The preponderance of historical economic data suggests that spending is the problem. Contrary to Keynesian orthodoxy that presumes government spending has a multiplier of greater than 1 (which is to say that $1 spent by the government creates more than $1 of economic activity), the reality is quite different and that multiplier is likely much closer to zero. Sadly, therefore, the short term benefit from spending is dwarfed by the destabilizing effect of a large debt burden and the negative corollary effects on long term GDP growth. In this way spending is like a drug: it produces a short term benefit but exacerbates a long term problem. Japan is a worrisome example of this as they have experienced 23 years of anemic economic growth pockmarked by regular recessions.
Debt problems cannot be cured with more debt, as Europe ably demonstrates. Few would disagree that we are on an unsustainable path. At some point we will reform or the bond market will make borrowing prohibitively expensive. The danger of playing chicken with the bond market is that much of our debt is short term and needs to be refinanced regularly. If interest rates climb precipitously it would only be a short time before the interest expense dwarfed any other budgetary line item. A downward cycle of debt and economic decline would quickly ensue.
Opportunities & Risks
Because I want to end on a happy note, I’ll start with the risks this time. Broadly speaking the U.S. equity market does not provide the margin of safety needed to be bullish. At 14, the price/earnings multiple of the S&P 500 is neither cheap nor expensive. Furthermore, corporate profitability is at unsustainably high levels due to corporations’ lack of investment and hiring, and hoarding cash. These high earnings levels serve to make the market look cheaper than it actually is. In order for earnings to grow global GDP growth needs to come back. With all the headwinds out there it seems that risks remain tilted to the downside.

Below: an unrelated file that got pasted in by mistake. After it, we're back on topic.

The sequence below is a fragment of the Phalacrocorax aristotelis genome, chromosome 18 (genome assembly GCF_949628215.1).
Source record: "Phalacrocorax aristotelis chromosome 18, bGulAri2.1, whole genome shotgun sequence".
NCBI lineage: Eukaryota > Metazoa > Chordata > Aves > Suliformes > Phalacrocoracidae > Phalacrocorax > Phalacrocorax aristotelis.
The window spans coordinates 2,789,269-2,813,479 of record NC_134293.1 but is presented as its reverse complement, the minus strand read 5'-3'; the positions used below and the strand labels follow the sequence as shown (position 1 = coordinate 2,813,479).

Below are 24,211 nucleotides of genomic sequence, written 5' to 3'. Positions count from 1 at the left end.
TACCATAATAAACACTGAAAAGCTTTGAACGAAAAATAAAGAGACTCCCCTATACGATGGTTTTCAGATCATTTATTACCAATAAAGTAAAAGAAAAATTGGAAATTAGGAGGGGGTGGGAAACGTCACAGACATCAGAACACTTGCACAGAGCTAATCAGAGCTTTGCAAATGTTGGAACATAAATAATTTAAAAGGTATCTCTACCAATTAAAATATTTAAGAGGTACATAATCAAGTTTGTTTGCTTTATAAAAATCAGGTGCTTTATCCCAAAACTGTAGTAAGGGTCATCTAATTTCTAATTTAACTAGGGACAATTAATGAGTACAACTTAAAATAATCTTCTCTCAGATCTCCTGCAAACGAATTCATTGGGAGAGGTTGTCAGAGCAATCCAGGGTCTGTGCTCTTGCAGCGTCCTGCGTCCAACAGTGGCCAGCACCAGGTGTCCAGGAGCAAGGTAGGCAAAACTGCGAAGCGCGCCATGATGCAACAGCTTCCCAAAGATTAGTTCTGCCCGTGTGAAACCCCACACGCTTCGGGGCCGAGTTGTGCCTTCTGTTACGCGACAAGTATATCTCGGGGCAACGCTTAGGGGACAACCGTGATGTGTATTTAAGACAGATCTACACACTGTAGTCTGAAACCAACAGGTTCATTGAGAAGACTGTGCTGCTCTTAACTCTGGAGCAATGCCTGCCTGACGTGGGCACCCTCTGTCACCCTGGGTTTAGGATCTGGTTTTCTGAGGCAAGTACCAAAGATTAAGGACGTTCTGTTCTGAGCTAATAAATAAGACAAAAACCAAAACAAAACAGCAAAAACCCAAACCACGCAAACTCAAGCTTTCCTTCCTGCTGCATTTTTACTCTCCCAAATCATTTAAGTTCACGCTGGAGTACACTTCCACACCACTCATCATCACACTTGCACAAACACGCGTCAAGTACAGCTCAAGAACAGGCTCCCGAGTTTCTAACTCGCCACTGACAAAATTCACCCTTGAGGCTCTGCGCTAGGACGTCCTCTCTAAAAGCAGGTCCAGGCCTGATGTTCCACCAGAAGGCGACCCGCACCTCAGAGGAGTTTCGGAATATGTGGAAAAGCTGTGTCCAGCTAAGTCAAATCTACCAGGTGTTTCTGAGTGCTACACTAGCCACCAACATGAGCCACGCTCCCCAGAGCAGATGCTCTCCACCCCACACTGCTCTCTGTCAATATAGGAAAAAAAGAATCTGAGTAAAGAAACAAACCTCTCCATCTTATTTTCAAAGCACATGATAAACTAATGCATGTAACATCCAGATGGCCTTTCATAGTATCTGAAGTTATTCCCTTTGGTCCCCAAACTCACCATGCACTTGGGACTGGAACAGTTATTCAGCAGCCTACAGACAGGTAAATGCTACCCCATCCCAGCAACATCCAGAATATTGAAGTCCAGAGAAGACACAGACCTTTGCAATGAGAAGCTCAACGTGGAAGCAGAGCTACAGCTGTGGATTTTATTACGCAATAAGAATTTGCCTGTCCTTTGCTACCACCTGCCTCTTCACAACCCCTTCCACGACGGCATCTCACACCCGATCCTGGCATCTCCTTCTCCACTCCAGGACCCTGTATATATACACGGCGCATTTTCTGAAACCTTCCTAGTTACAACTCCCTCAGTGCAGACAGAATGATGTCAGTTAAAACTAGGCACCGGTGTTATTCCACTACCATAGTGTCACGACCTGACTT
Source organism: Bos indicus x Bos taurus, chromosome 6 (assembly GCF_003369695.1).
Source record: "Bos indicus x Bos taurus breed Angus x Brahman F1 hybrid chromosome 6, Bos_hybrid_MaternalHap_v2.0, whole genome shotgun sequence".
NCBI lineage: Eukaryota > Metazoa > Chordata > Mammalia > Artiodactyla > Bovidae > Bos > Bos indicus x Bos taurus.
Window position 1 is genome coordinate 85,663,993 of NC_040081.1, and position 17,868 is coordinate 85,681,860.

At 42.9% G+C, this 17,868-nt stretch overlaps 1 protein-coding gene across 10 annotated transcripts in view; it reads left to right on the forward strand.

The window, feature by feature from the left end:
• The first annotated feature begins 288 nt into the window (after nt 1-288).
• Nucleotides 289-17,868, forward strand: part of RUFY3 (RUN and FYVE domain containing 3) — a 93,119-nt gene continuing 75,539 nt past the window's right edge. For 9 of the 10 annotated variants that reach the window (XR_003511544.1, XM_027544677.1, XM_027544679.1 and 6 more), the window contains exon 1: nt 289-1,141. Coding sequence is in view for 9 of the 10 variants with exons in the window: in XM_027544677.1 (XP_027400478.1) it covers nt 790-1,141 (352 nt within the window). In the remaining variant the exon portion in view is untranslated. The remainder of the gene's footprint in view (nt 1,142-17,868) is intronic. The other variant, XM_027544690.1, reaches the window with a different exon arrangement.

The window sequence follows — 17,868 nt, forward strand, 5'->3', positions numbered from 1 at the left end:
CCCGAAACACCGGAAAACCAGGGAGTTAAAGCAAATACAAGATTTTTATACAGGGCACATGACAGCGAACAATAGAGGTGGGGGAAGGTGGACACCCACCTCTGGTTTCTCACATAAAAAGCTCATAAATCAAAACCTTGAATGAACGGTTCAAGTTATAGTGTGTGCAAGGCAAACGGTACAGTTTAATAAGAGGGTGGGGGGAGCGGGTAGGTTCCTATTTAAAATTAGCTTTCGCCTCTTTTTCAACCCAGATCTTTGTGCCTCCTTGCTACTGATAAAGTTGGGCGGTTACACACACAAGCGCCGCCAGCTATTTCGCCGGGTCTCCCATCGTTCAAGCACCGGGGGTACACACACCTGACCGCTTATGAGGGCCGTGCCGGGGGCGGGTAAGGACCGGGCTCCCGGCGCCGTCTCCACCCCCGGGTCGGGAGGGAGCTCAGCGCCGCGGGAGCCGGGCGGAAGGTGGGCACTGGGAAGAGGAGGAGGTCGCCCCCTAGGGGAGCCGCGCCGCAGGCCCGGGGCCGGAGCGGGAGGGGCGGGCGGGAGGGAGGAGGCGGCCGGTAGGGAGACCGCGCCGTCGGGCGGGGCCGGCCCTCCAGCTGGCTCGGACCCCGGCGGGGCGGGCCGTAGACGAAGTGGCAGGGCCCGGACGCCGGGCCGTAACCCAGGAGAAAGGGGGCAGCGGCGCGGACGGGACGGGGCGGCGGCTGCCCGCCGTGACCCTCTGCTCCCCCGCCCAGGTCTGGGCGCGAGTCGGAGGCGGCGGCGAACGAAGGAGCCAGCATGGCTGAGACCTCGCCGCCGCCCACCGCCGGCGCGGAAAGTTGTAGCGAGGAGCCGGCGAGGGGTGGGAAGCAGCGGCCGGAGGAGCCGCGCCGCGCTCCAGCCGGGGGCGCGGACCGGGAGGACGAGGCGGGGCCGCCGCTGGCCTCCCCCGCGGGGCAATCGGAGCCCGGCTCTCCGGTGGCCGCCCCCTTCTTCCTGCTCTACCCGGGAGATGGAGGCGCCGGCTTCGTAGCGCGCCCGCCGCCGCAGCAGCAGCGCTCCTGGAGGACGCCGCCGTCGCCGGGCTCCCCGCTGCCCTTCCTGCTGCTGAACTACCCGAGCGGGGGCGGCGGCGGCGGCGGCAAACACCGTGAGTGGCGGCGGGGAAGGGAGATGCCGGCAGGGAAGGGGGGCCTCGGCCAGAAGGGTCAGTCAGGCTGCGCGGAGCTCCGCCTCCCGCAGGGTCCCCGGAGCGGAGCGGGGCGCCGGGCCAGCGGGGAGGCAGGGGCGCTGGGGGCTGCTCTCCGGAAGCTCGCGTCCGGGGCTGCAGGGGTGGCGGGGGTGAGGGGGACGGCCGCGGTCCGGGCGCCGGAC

However, markets never distribute their gains or their pains equally. There are opportunities out there where the panic is already priced in. Energy is a good example. The long term global imbalance between supply and demand, broad based currency devaluations, low multiples and high dividend yields make this sector and others like it fertile hunting territory.
Suffice it to say that this is a very difficult time to be managing money. We can expect the roller coaster to continue until Europe and the United States makes progress on their issues. From a portfolio perspective, be heavy in cash so that you can mitigate any major portfolio declines, take advantage of opportunities and live to fight another day. Remember that it is better to get ahead by not falling behind.
Brennan R. Redmond, CFA
(This article contains the current opinions of the author but not necessarily those of Brighton Securities Corp. The author’s opinions are subject to change without notice. This blog post is for informational purposes only. Forecasts, estimates, and certain information contained herein should not be considered as investment advice or a recommendation of any particular security, strategy or investment product. References to specific securities and their issuers are for illustrative purposes only and are not intended and should not be interpreted as recommendations to purchase or sell such securities.)